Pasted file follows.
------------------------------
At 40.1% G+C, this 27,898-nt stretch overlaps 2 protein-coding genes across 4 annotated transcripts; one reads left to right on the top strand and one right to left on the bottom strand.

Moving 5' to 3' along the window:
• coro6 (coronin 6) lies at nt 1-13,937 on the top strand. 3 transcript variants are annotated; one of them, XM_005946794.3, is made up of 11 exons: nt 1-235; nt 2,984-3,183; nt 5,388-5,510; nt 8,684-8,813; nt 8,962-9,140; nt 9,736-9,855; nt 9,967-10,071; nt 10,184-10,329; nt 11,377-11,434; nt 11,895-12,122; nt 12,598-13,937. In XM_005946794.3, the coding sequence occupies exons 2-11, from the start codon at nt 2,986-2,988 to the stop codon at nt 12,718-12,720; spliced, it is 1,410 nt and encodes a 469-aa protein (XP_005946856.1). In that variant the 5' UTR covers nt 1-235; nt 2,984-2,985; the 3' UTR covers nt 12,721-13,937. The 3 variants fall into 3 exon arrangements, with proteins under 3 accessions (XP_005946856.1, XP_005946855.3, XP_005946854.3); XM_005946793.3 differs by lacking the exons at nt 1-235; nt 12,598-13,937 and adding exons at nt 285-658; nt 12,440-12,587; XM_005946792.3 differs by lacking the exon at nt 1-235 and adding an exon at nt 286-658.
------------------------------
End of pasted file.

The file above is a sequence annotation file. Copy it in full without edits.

At 40.1% G+C, this 27,898-nt stretch overlaps 2 protein-coding genes across 4 annotated transcripts; one reads left to right on the top strand and one right to left on the bottom strand.

Moving 5' to 3' along the window:
• coro6 (coronin 6) lies at nt 1-13,937 on the top strand. 3 transcript variants are annotated; one of them, XM_005946794.3, is made up of 11 exons: nt 1-235; nt 2,984-3,183; nt 5,388-5,510; nt 8,684-8,813; nt 8,962-9,140; nt 9,736-9,855; nt 9,967-10,071; nt 10,184-10,329; nt 11,377-11,434; nt 11,895-12,122; nt 12,598-13,937. In XM_005946794.3, the coding sequence occupies exons 2-11, from the start codon at nt 2,986-2,988 to the stop codon at nt 12,718-12,720; spliced, it is 1,410 nt and encodes a 469-aa protein (XP_005946856.1). In that variant the 5' UTR covers nt 1-235; nt 2,984-2,985; the 3' UTR covers nt 12,721-13,937. The 3 variants fall into 3 exon arrangements, with proteins under 3 accessions (XP_005946856.1, XP_005946855.3, XP_005946854.3); XM_005946793.3 differs by lacking the exons at nt 1-235; nt 12,598-13,937 and adding exons at nt 285-658; nt 12,440-12,587; XM_005946792.3 differs by lacking the exon at nt 1-235 and adding an exon at nt 286-658.